Date:         Thu, 1 Apr 1999 23:46:20 -0600
Sender:       The Internet TourBus - A virtual tour of cyberspace
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Comments:     Originally-From: Patrick Douglas Crispen 
From:         Patrick Douglas Crispen 
Subject:      TOURBUS - 2 APR 99 - MORE MELISSA / PC ON Y2K
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  More on Melissa / PC on Y2K
Howdy, y'all!
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On with the show ...
Well, it looks like we may actually survive the Melissa virus after
all.  If you missed Monday's TOURBUS Plus post on the virus, you can
find a copy in the Urban Legend Combat Kit at .
It is no shock that the media pounced on the Melissa story with its
usual overanxious vigor.  The media reported the living heck out of
this story, and dozens of Melissa-related Web sites popped up
overnight.  While most of these sites are pretty lame, there are two
Melissa-related Web sites I especially recommend.  The first is Peter
Deegan's Melissa article in the most recent issue of "Woody's Office
Watch" at .
ZDNet's "The Not So Lovely Melissa Virus" article mentioned in Monday's
TOURBUS post was actually an early version of a special issue of
Woody’s Office Watch that went out early Monday morning.  Since then,
the folks at Ziff Davis have been following the Melissa virus with
their usual energy, and they have created the most complete Melissa
virus information site in the world.  You can find that site at .
In fact, my only complaint about Ziff Davis' Melissa coverage is the
same complaint I have about most of the stuff Ziff Davis' puts out:
hurt.  :P
Seriously, though, how damaging WAS the Melissa virus?  To be
completely honest, it wasn't as bad as you heard.  The virus (which,
technically, isn't even a virus) doesn't really do much harm to your
computer.  The worst thing it does is fire up Outlook, spray out 50
email messages to the folks in your Outlook address book, and attach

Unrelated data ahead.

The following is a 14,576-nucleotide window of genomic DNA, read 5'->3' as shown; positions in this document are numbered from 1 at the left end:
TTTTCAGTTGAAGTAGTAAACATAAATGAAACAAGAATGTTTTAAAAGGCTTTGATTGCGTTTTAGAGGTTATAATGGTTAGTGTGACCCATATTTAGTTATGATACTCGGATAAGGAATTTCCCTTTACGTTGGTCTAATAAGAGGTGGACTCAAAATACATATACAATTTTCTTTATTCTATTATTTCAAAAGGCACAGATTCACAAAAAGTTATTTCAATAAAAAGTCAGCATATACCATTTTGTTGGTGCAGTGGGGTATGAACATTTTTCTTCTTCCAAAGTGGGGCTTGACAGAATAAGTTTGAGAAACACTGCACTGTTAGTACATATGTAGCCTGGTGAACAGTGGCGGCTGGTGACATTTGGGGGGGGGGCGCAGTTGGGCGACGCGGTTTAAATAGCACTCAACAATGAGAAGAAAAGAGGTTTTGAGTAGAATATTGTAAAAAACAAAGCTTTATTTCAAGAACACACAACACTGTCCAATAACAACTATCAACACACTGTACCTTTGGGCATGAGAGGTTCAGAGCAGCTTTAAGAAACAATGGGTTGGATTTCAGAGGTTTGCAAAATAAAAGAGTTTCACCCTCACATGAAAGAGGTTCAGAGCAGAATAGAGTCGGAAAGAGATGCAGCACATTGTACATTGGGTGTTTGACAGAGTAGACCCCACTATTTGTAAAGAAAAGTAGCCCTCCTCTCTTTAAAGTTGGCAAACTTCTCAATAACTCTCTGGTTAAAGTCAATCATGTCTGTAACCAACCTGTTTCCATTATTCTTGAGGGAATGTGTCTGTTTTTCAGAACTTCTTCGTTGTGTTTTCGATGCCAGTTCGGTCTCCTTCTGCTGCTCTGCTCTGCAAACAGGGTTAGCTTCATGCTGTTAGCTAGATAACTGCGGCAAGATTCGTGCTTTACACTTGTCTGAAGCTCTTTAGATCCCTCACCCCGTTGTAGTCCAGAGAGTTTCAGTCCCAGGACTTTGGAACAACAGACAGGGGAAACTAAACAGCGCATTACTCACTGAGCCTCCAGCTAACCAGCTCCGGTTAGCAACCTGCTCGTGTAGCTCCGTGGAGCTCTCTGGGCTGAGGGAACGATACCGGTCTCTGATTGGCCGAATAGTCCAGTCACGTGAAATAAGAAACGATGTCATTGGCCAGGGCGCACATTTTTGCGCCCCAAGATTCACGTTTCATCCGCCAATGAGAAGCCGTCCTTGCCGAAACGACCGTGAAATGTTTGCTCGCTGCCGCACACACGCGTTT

an infected Word document to each of those emails.  Yawn.
What no one seems to be picking up on is the fact that the Melissa
hysteria is causing more damage than the virus itself.  Case in
point: the General Manager of HiWAAY Information Services, one of the
best Internet Service Providers in the country, recently posted the
following to Usenet:
     Our mail storage shot way up over the weekend ... so I wrote a
     program to search the 25,000 mailboxes on our system .... copies
     of the Melissa virus actually found was two (2). But there were
     thousands of various versions of WARNINGS of the virus (with
     some people having as many at 10 or 15 different messages
     warning them about it).
I have no doubt that the 50 email messages generated by Melissa-
infected machines running Outlook created a huge strain on the world's
mail servers.  However, my bet is that hysteria-generated Melissa
virus warnings exceeded actual Melissa-generated posts by at least a
factor of ten thousand.  When you hear of corporate servers crashing
from the "weight of Melissa," take those reports with a grain of salt.
Chances are, what really crashed those servers were the millions of
"beware of Melissa" emails that were sent out.
How can you protect yourself from Melissa and her ilk?  Simple.  Follow
the same rules we've been talking about for the past couple of years:
     1. Buy a good anti-virus program and update your virus
        definitions frequently [I update my definitions once a week].
        If you don't know how to update your virus definitions, look
        for instructions on your antivirus software manufacturer's
        homepage (or, if you are on AOL, visit keyword: virus).  If,
        after all of that, you still can't figure out how to update
        your virus definitions, drive down to Wal Mart (or your local
        software store) and purchase a copy of Norton AntiVirus.
     2. Never double-click on a file, especially a file attached to an
        email message, without first scanning that file with your
        antivirus software.  I don't care if the file is from the Pope
        himself.  VIRUS CHECK THAT FILE!
     3. Beware of ALL Microsoft Word files that contain macros unless
        you are absolutely certain you know what those macros do.
        When in doubt, turn the macros off.  [If you have macro virus
        protection turned on, Word will give you a warning if you try
        to open a Word file that contains macros and will give you the
        option of opening the Word file with the macros disabled.  Our
        Monday post -- at --
        tells you how to turn on macro virus protection in both